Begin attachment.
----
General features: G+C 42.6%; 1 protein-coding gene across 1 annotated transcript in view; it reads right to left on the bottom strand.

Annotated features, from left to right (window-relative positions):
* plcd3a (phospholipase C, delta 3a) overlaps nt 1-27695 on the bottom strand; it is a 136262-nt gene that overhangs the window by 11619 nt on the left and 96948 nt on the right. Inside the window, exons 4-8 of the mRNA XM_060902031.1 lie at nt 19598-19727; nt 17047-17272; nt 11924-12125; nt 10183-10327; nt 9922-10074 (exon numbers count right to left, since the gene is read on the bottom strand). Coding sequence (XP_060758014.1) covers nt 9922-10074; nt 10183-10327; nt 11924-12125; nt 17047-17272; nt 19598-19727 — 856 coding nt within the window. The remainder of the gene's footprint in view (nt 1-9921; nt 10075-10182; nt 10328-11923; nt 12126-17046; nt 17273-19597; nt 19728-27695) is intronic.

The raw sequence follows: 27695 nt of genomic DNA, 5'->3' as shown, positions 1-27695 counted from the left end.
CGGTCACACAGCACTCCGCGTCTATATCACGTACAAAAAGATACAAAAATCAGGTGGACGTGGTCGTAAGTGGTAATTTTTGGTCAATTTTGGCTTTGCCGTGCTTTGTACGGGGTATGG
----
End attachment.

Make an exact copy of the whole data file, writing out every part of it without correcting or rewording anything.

General features: G+C 42.6%; 1 protein-coding gene across 1 annotated transcript in view; it reads right to left on the bottom strand.

Annotated features, from left to right (window-relative positions):
* plcd3a (phospholipase C, delta 3a) overlaps nt 1-27695 on the bottom strand; it is a 136262-nt gene that overhangs the window by 11619 nt on the left and 96948 nt on the right. Inside the window, exons 4-8 of the mRNA XM_060902031.1 lie at nt 19598-19727; nt 17047-17272; nt 11924-12125; nt 10183-10327; nt 9922-10074 (exon numbers count right to left, since the gene is read on the bottom strand). Coding sequence (XP_060758014.1) covers nt 9922-10074; nt 10183-10327; nt 11924-12125; nt 17047-17272; nt 19598-19727 — 856 coding nt within the window. The remainder of the gene's footprint in view (nt 1-9921; nt 10075-10182; nt 10328-11923; nt 12126-17046; nt 17273-19597; nt 19728-27695) is intronic.

The raw sequence follows: 27695 nt of genomic DNA, 5'->3' as shown, positions 1-27695 counted from the left end.
CGGTCACACAGCACTCCGCGTCTATATCACGTACAAAAAGATACAAAAATCAGGTGGACGTGGTCGTAAGTGGTAATTTTTGGTCAATTTTGGCTTTGCCGTGCTTTGTACGGGGTATGG